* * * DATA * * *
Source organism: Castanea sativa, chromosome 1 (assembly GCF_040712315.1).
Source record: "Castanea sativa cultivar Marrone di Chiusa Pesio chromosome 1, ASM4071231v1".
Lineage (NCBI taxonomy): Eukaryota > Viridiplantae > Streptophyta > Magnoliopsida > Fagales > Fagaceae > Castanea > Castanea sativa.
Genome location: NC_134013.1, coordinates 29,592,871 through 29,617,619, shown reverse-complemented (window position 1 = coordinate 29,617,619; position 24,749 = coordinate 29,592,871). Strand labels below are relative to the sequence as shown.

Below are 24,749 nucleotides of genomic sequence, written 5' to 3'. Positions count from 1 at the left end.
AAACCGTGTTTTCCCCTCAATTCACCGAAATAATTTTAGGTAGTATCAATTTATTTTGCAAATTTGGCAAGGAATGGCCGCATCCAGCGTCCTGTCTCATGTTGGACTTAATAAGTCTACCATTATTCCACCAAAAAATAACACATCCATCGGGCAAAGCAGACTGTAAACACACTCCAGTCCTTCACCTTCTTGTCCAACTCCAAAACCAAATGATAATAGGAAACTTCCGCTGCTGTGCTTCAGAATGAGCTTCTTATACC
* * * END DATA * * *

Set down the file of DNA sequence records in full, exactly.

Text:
Source organism: Castanea sativa, chromosome 1 (assembly GCF_040712315.1).
Source record: "Castanea sativa cultivar Marrone di Chiusa Pesio chromosome 1, ASM4071231v1".
Lineage (NCBI taxonomy): Eukaryota > Viridiplantae > Streptophyta > Magnoliopsida > Fagales > Fagaceae > Castanea > Castanea sativa.
Genome location: NC_134013.1, coordinates 29,592,871 through 29,617,619, shown reverse-complemented (window position 1 = coordinate 29,617,619; position 24,749 = coordinate 29,592,871). Strand labels below are relative to the sequence as shown.

Below are 24,749 nucleotides of genomic sequence, written 5' to 3'. Positions count from 1 at the left end.
AAACCGTGTTTTCCCCTCAATTCACCGAAATAATTTTAGGTAGTATCAATTTATTTTGCAAATTTGGCAAGGAATGGCCGCATCCAGCGTCCTGTCTCATGTTGGACTTAATAAGTCTACCATTATTCCACCAAAAAATAACACATCCATCGGGCAAAGCAGACTGTAAACACACTCCAGTCCTTCACCTTCTTGTCCAACTCCAAAACCAAATGATAATAGGAAACTTCCGCTGCTGTGCTTCAGAATGAGCTTCTTATACC